First McLeod doctors get COVID vaccinations

McLeod Health vaccinated its first physicians for COVID-19 on Dec. 15th. CONTRIBUTED PHOTO

McLeod Health vaccinated its first physicians for COVID-19 Dec. 15. Dr. Jeremy Robertson, Chief Medical Officer for McLeod Regional Medical Center and an Emergency Medicine Physician, Dr. Dale Lusk, Corporate Chief Medical Officer for McLeod Health, and Dr. Peter Hyman, an Emergency Medicine Physician and Medical Director of McLeod Healthier You, received the first doses of the vaccine at McLeod. Following the receipt of his vaccine, Lusk said, “I think this is a great opportunity for us as health care providers to be a good example and to set the stage. This is one of the first real tools that we have to actually fight this virus. I am excited about the prospects of the vaccine and the effect it will have for the entire population.” Robertson added, “I’m feeling hopeful and grateful that we have a highly efficacious vaccine that has been rolled out in record setting time while still going through all the typical safety and studies that vaccines would normally go through. It is a real blessing to be able to receive this vaccine. As an emergency department provider, this vaccine makes me feel safer while doing my job of taking care of others.” “I wanted to take this vaccine to show the confidence in the system on what we have gone through to get the vaccine,” said Hyman. “I also provide care to patients in our emergency department and it makes me feel more comfortable in providing care to the patient after receiving this vaccine.” On the science behind the vaccine, Lusk explained, “It is human nature to be weary of something new. But, this vaccine has been studied significantly and has gone through a very rigorous scientific method of development. “This vaccine has shown excellent effectiveness against the virus and a great safety profile. I think it is important as providers when a patient comes to us and ask if they should receive the vaccine that we have faith in the process and that we are willing to take it ourselves initially.” Common side effects of the vaccine include soreness at the injection site, headache, fatigue, fever or muscle pain. This is a two-dose vaccine with the second dose due within 21 days. It may take several weeks for individuals to develop immunity after completing both injections. The vaccines are being administered by McLeod Occupational Health based on a three-phase distribution plan. Phase One includes employees in direct care of COVID-19 patients and all McLeod Health active and affiliate medical staff physicians. Phase Two will include employees in Inpatient and Outpatient Departments with Direct Patient Care responsibilities. Phase Three will include employees who serve in non-direct patient care departments.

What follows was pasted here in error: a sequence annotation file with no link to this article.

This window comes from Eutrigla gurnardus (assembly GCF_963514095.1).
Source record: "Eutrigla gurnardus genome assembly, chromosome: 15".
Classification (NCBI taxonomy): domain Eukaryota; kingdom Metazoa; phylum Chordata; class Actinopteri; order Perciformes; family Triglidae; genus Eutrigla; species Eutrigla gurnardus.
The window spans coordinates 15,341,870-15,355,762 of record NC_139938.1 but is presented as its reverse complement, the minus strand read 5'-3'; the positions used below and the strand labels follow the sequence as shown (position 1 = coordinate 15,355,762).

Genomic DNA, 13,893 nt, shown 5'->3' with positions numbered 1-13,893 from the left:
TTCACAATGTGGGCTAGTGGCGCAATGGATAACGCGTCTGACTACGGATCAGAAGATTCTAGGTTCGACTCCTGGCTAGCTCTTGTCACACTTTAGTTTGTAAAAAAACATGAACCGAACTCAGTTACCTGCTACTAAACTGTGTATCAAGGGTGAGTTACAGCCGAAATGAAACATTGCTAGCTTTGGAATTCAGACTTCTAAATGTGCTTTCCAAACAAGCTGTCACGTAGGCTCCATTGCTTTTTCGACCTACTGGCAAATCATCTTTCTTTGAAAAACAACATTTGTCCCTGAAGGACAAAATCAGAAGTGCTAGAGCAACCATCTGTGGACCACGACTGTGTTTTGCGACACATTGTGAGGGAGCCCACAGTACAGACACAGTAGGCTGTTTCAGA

Author: Rachel Howell

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